Course Meeting Times
Lectures: 2 sessions / week, 1.5 hours / session
This class covers the analysis, design, implementation and testing of various forms of digital communication based on group collaboration. Students are encouraged to think about the Web and other new digital interactive media not just in terms of technology but also broader issues such as language (verbal and visual), design, information architecture, communication and community. Students work in small groups on a semester-long project of their choice. Various written and oral presentations document project development.
Message to Participants
This class gives you the chance to experiment with any form of digital technology to communicate with others in a workshop setting. Small collaborative groups develop projects throughout the semester. As your projects progress, you study the rhetoric of digital communication, the visual language of design and appropriate technical implementation, and your project groups report on these topics in a variety of written and oral presentations. Guest speakers visit frequently, and classes are largely devoted to informal discussion.
List of Objectives
At the end of this class, we hope students will have developed their skills at:
- Collaborating with a team of peers on large-scale digital projects
- Planning a group project
- Graphic design
- Writing for the Web
- Programming for the Web
- Team management
- Usability testing
In addition, students will also gain experience in the art of writing successful proposals, making formal and informal presentations, participating in discussions and analyzing the work of their peers.
Includes attendance, questions and responses for speakers, and participation in discussions.
|Proposals and Presentations
Includes oral presentations, and initial written proposal.
|Final Presentation and Assessment of Project
Includes final project presentation, final written report, and final project exhibition.
Students will be organized into groups of four or five, with each student adopting one or more roles. Roles can include the following, in no particular order:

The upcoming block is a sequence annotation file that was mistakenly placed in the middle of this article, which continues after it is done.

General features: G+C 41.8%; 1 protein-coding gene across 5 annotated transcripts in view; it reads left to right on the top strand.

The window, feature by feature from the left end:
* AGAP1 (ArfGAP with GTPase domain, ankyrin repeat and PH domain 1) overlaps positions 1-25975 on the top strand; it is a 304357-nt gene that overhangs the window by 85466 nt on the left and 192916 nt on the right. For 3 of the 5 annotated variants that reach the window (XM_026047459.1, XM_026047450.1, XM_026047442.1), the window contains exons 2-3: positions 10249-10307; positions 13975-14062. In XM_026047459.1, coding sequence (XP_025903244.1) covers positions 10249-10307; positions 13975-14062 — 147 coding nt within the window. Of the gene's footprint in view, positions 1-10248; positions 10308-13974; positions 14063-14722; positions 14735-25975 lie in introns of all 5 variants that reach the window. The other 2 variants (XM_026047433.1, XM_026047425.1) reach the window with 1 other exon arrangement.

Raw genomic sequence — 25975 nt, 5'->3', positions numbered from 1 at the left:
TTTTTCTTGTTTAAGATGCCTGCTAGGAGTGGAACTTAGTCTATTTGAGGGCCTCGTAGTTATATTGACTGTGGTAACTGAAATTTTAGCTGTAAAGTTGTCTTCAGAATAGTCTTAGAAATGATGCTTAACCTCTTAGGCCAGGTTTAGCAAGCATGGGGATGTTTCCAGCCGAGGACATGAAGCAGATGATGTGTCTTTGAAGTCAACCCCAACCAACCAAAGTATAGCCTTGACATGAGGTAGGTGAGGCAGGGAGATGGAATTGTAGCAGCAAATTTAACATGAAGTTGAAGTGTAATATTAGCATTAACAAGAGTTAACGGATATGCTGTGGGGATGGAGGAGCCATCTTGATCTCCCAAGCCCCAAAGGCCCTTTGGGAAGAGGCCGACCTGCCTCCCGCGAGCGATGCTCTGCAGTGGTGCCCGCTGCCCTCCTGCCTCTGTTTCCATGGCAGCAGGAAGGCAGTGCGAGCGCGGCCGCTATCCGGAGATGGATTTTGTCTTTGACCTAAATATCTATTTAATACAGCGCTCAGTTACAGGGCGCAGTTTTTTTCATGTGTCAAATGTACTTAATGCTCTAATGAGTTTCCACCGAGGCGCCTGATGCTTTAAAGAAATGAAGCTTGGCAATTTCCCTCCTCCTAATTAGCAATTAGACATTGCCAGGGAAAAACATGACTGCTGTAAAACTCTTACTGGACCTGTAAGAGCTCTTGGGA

- Technical architect
- Multimedia designer (graphics, sound, video)
- Project manager
- Information architect
- Content gatherer
The primary focus of the class is the development of the group projects. Projects definitely do not have to be Web sites, but they must make use of some kind of interactive, electronic communication medium. All project proposals must be approved by the instructors. Groups may choose a project of their own design or from a list of several suggested project ideas (below). Successful projects blend an interesting idea, rich content, thoughtful use of technology, and strong audience interaction.
- Choose-your-own-adventure online books, other games
- Online residential communities
- Web site for an elementary school, with a focus on how teachers could use it to lighten their workload
- Student/faculty portal
- New innovative online services targeting the MIT community
- Site for prospective and/or incoming frosh to communicate with current students
- Site to facilitate mentoring between frosh and upperclassmen
- Redesign of MIT's top-level home page
Student Tasks Checklist
- Project group formed & team roles chosen
- Project idea consolidated
- Elevator speech
- Project proposal presentation
- Individual student conference
- Project review
- Usability test profiles written
- Usability test carried out
- Site/application redesigned as appropriate
- Project developed to completion
- Final presentation
- Final written report submitted